What is a chemical property?

Synthese 155 (3):293 - 305 (2007)
Despite the currently perceived urgent need among contemporary philosophers of chemistry for adjudicating between two rival metaphysical conceptual frameworks—is chemistry primarily a science of substances or processes?—this essay argues that neither provides us with what we need in our attempts to explain and comprehend chemical operations and phenomena. First, I show the concept of a chemical property can survive the abandoning of the metaphysical framework of substance. While this abandonment means that we will need to give up essential properties, contingent properties can give us all the stability we need to account for chemical continuity as well as change. I then go on to show that this attention to clusters of contingent properties does not force us into the arms of an alternative process metaphysical framework either. Finally, I sketch a view I call particularism with respect to chemical properties on analogy with moral particularism. I conclude by sketching some of the implications for the field of philosophy of chemistry of my proposal that we abandon our interest in the metaphysical question of what chemistry is primarily about in favor of a broadly scientific particularism with respect to kinds and properties.
Keywords Chemistry  Property  Philosophy of chemistry
Categories (categorize this paper)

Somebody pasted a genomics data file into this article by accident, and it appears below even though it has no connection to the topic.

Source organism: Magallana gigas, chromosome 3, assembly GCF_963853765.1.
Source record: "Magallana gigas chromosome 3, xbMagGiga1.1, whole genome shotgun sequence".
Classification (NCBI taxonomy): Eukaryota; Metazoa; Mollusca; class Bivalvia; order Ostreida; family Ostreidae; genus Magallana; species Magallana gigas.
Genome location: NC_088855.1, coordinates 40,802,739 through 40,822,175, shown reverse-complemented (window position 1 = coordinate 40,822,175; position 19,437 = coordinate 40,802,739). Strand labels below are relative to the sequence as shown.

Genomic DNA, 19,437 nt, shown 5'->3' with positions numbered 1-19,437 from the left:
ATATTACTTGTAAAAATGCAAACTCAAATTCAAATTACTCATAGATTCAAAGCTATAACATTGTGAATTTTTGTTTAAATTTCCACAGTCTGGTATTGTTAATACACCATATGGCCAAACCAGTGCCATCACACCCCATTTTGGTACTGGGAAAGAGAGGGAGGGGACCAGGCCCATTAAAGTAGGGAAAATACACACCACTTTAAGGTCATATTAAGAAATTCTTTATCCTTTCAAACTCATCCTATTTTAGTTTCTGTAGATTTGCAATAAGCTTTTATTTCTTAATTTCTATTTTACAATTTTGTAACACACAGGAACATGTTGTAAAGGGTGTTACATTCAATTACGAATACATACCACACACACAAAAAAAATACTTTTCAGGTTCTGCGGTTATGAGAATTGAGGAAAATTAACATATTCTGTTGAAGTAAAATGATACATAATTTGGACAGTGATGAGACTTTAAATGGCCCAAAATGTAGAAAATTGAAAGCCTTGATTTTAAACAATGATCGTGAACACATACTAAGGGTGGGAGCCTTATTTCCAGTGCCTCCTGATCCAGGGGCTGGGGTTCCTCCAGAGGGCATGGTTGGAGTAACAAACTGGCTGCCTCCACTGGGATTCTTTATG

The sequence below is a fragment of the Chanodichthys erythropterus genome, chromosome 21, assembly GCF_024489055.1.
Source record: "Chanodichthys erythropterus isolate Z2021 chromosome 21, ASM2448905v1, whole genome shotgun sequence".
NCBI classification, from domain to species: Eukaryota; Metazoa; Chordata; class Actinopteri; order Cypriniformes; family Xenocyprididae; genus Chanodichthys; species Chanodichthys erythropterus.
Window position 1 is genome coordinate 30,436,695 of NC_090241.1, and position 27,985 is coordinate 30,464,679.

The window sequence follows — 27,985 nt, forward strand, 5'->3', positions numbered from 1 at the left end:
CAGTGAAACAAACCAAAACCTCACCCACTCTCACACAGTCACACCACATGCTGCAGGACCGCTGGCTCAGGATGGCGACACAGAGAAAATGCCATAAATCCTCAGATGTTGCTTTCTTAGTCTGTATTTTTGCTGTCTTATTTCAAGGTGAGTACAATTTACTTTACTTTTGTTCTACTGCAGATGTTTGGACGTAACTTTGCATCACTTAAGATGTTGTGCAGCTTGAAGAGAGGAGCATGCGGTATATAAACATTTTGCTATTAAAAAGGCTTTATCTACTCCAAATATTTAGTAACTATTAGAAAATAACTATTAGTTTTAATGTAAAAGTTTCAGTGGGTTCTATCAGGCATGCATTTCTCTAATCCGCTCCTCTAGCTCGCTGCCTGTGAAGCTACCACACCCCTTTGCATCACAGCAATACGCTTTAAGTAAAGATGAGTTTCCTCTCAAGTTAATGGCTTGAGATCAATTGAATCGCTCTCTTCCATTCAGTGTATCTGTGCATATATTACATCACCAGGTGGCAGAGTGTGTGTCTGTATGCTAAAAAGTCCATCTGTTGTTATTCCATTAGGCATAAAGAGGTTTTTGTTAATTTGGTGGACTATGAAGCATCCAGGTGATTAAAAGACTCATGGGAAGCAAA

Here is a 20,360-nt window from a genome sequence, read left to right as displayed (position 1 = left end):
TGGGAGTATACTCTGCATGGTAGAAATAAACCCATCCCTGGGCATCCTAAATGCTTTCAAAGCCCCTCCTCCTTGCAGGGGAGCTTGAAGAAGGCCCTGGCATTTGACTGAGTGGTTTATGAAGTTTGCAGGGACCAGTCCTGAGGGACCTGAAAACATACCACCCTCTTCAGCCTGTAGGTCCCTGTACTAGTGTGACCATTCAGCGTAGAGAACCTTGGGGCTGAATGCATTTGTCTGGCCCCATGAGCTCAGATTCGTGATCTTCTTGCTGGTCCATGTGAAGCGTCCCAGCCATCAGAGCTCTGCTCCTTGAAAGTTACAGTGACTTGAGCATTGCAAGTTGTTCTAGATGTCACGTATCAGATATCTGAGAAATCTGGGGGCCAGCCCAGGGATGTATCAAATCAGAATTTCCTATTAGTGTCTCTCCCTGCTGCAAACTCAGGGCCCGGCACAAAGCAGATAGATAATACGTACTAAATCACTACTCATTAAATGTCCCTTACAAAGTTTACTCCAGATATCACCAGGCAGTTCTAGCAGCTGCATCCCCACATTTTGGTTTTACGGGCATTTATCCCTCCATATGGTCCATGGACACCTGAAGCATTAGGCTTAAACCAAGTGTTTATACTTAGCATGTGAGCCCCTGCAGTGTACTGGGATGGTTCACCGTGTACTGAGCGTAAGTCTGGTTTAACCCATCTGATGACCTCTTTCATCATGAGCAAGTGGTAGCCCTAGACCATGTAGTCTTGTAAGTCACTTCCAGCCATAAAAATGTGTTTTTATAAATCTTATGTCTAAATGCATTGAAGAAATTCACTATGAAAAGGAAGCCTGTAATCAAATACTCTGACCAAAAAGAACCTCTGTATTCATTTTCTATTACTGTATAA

DOI 10.1007/s11229-006-9115-z
 Save to my reading list
Follow the author(s)
My bibliography
Export citation
Find it on Scholar
Edit this record
Mark as duplicate
Revision history
Request removal from index
Download options
Our Archive

Upload a copy of this paper     Check publisher's policy     Papers currently archived: 27,700
Through your library
References found in this work BETA
Naming and Necessity.Saul A. Kripke - 1980 - Harvard University Press.
Naming and Necessity.Saul Kripke - 2010 - In Darragh Byrne & Max Kölbel (eds.), Philosophy. Routledge. pp. 431-433.
Moral Particularism.Jonathan Dancy - 2009 - In Edward N. Zalta (ed.), Stanford Encyclopedia of Philosophy. Center for the Study of Language and Information, Stanford University.

View all 16 references / Add more references

Citations of this work BETA

No citations found.

Add more citations

Similar books and articles

Monthly downloads

Added to index


Total downloads

75 ( #69,937 of 2,170,276 )

Recent downloads (6 months)

2 ( #186,282 of 2,170,276 )

How can I increase my downloads?

My notes
Sign in to use this feature

There  are no threads in this forum
Nothing in this forum yet.

Other forums